Join other leaders around the world and become a Dive Against Debris Distinctive Specialty Instructor today. PADI will generously donate the application fee to Project AWARE. All teaching materials are available free to download.
Scuba divers worldwide remove and report marine debris found below the surface
An interactive map launched this week by Project AWARE visualizes nearly three years of ongoing reporting by an international network of volunteer scuba divers who remove trash they find underwater through the Dive Against Debris programme.
Dive Against Debris empowers scuba divers around the world to remove and report types and amounts of trash they find underwater. The web-based reporting platform enables divers to submit their data and images online. This information is now being shown on the new interactive Dive Against Debris map, shedding light on the growing marine debris problem that remains largely invisible to the wider public.
“Armed with the information, supported by people on the ground, and working in partnerships, we can drive much needed change for the ocean from two directions: bottom up and top down,” said Ania Budziak, Associate Director of Science and Policy for Project AWARE. “Together, we can change what we produce, consume, and how we dispose of our waste. We can also influence policies necessary to improve how waste is managed locally, regionally and globally.”
Our trash does not belong in the environment yet millions of tons of it enter the ocean each year. So far, the number one type of trash reported by Project AWARE divers is plastic – making up nearly 70 percent of the items. These include single use plastics we throw away everyday like bottles and bags that animals mistake for food as well as fishing line and nets that entangle marine life with devastating consequences. The map, which visualizes more than 400,000 items of debris reported so far, underscores why initiatives to reduce waste are so critical.
Project AWARE’s new Dive Against Debris map represents the first opportunity to instantly visualize what is reported and where on a global scale. The organization hopes to use this information to target debris prevention initiatives, reduce the amount of rubbish entering the ocean and ultimately protect wildlife.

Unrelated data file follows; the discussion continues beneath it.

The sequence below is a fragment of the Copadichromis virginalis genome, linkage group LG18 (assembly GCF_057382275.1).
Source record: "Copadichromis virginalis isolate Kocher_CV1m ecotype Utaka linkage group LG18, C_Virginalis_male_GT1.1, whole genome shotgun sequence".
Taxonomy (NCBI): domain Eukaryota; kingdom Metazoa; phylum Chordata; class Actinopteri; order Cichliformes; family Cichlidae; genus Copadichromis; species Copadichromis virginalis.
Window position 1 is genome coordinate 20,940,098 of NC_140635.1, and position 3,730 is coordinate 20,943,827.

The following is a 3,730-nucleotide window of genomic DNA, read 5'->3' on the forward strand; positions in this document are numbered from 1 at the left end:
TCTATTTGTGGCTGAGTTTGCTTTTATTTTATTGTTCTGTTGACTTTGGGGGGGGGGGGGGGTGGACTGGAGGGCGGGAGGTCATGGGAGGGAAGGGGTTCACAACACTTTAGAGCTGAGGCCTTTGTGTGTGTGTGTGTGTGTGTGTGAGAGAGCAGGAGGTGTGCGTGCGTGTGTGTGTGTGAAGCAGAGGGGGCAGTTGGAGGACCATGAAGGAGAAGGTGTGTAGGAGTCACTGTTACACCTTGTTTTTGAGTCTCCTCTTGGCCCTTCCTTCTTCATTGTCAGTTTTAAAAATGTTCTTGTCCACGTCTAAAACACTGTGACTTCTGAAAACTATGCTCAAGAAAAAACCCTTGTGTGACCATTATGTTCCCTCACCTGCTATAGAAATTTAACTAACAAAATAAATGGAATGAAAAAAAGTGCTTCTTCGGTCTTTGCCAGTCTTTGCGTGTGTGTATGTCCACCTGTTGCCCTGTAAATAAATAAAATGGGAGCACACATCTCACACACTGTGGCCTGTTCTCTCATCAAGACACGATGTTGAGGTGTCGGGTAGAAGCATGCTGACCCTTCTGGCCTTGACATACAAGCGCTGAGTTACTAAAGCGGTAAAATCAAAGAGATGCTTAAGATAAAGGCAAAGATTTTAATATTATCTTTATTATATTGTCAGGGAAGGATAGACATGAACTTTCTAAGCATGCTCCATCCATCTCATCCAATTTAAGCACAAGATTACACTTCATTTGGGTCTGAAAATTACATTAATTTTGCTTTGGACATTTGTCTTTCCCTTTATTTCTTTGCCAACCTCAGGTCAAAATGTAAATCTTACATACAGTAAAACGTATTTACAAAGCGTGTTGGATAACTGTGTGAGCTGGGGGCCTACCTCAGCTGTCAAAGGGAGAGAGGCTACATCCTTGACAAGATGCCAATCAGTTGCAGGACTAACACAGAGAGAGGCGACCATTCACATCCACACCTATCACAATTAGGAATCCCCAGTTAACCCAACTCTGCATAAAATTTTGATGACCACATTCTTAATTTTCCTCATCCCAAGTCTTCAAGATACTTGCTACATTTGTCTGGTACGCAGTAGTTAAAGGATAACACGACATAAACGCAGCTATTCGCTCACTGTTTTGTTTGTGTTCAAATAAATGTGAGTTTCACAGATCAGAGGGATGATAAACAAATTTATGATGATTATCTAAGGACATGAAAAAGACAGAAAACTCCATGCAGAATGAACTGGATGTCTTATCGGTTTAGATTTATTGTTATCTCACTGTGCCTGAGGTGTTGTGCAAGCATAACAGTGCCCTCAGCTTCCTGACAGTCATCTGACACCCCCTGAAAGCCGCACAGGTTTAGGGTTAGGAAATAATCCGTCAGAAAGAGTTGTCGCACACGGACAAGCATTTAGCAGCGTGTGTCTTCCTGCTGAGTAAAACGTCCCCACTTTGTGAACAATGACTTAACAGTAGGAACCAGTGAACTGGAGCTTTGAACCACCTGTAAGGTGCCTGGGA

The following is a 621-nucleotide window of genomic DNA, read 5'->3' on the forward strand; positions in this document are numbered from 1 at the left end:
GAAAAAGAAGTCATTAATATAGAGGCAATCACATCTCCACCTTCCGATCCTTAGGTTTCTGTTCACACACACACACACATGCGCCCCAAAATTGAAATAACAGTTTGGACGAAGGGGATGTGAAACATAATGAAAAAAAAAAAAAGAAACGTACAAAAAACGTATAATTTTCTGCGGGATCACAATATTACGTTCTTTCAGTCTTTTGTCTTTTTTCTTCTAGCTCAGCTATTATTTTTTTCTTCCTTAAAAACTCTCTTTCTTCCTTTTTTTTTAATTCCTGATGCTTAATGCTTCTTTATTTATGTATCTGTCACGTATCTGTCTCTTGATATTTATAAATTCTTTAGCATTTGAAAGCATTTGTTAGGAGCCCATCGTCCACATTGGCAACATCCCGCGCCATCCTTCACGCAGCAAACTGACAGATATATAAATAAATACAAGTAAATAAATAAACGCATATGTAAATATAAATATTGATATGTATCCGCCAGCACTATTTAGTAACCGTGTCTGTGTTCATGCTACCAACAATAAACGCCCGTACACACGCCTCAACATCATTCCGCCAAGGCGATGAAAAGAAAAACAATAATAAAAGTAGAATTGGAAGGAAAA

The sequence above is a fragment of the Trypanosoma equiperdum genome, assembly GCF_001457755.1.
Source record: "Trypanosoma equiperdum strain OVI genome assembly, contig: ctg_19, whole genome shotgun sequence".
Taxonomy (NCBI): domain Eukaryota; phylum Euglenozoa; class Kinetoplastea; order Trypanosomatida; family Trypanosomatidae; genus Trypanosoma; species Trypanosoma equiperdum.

“As scuba divers, we’re able to use our unique skills and knowledge to collect data to show the devastating impacts our waste has on life beneath the waves,” said Budziak. “Project AWARE volunteers who remove and report underwater debris are members of a unique community that contribute to a clean and healthy ocean and also inspire us all to make ocean friendly choices every day.”
View the map to see what divers are finding underwater and get involved at projectaware.org/DiveAgainstDebrisMap.
Every day, scuba divers around the world battle the ocean’s silent killer – marine debris – from beneath the surface. Their mission during this September’s Debris Month of Action? To inspire year-round action to remove, report and prevent underwater debris while combating the growing marine debris problem.
More than six million tons of marine litter is estimated to enter the ocean each year. Once there, our trash accumulates and includes everything from plastic bags, food wrappers and drink bottles to car batteries, fishing nets and industrial waste.
Project AWARE is engaging the dive community in the fight against marine debris. By participating in Debris Month of Action this September, divers and ocean advocates can: (Continue Reading …)
Want to get involved but not sure how to get started?
Check out the Dive Against Debris Event Organizer Kit – Download helpful tools to recruit, organize and recognize your volunteers as well as ideas for how to organize additional activities alongside your survey such as a family fun day, BBQ lunch or fundraiser.